The plots are theoretically calculated reflectivity dips for a silver layer (red line), for a gold film (blue line), and for a PBG multilayer (black line). Detecting the change in resonance conditions with binding of entities to the surface is the origin of sensing action in all surface wave sensors. However, the most striking difference in the plots is the angular width of the resonance. This resonance width is associated with the amount of dielectric loss in the material. For sensing applications a sharp resonance translates to higher sensitivity. Thus, for surface plasmon sensors, silver is, in principle, more desirable than gold. However, in practice, because silver is too chemically reactive, gold is the compromise material of choice in almost all commercial applications. In contrast, the resonance width of surface electromagnetic waves in the PBG sample is over an order of magnitude sharper than in silver indicating the usefulness of multilayers as sensors. This difference in resonant width occurs because the PBG material is a composite of two dielectric materials each with loss factors much less than even the lowest loss metals. Although these plots are theoretical I, along with my colleagues Dr. Andrienne Friedli and Dr. Stephen Wright (and a host of undergraduate and graduate students from Physic, Biology, and Chemistry) have demonstrated that these modes do indeed serve as effective sensors of biological and chemical reactions.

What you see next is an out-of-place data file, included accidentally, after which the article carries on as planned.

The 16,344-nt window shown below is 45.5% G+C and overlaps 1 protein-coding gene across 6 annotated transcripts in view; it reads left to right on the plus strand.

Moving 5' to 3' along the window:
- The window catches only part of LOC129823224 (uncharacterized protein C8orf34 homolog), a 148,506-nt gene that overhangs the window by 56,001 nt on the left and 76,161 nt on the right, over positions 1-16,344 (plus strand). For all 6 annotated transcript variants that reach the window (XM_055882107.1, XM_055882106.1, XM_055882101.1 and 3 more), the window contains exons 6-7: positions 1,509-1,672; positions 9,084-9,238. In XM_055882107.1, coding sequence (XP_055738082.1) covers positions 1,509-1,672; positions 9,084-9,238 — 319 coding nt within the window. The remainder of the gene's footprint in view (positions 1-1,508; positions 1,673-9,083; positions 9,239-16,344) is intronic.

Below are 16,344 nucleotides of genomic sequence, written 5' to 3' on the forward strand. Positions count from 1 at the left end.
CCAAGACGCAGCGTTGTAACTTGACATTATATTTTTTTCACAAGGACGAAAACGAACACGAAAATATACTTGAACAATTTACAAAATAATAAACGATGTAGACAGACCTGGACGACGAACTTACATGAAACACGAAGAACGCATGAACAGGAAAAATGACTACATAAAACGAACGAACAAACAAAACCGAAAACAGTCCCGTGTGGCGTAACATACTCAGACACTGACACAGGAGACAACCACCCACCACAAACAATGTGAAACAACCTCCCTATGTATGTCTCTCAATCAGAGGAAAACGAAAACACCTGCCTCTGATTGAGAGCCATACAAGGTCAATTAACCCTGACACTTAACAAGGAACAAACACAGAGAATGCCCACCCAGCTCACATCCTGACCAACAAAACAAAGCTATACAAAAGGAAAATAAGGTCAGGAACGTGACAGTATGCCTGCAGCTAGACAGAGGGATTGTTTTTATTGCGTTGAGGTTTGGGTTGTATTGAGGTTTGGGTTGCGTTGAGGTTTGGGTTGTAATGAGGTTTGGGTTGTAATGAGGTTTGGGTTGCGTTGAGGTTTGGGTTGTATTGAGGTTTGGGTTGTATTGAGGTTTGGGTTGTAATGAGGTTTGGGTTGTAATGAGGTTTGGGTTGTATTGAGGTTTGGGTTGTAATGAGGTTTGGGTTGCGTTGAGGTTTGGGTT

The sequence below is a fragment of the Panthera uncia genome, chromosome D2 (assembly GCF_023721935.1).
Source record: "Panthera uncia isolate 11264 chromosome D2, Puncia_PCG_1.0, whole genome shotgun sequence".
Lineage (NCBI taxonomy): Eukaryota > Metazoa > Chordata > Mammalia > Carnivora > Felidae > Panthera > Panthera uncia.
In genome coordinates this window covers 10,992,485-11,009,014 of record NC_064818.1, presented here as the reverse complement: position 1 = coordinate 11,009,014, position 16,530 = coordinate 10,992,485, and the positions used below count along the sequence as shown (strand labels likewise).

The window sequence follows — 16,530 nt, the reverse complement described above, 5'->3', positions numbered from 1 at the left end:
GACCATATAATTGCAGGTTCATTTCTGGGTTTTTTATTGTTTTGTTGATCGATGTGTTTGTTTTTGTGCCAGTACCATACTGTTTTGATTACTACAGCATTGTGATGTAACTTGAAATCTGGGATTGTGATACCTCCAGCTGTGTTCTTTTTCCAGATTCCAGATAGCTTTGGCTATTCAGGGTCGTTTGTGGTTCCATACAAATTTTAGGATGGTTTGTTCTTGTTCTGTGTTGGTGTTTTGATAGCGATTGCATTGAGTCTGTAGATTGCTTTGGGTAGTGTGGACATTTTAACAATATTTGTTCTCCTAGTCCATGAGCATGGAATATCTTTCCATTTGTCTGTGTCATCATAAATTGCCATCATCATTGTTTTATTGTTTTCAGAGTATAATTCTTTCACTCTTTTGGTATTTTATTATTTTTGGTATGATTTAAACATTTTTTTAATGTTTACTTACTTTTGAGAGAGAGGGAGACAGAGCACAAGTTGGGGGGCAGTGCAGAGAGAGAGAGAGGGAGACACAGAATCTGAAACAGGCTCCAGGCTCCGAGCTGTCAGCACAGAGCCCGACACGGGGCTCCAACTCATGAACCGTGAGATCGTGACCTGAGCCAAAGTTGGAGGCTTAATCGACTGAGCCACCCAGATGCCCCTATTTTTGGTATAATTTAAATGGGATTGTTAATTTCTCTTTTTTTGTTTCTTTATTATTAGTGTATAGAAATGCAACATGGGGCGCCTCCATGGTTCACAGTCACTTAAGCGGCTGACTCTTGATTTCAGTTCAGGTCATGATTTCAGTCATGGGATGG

This web page is a brief introduction to the sort of sensing work we do. Again for more details refer to my publications page which I try (not always successfully) to keep updated.
Diffractive optics manipulate the properties of a plane wave by selectively retarding
portions of the wave front. This retardation is accomplished with the use of a glass
substrate etched with the appropriate pattern. The diffraction by this etched pattern
sends the light in the desired direction. The use of diffraction rather than refraction
or reflection -- the traditional means by which optical waves are manipulated -- permits
a more versatile and powerful means of steering light.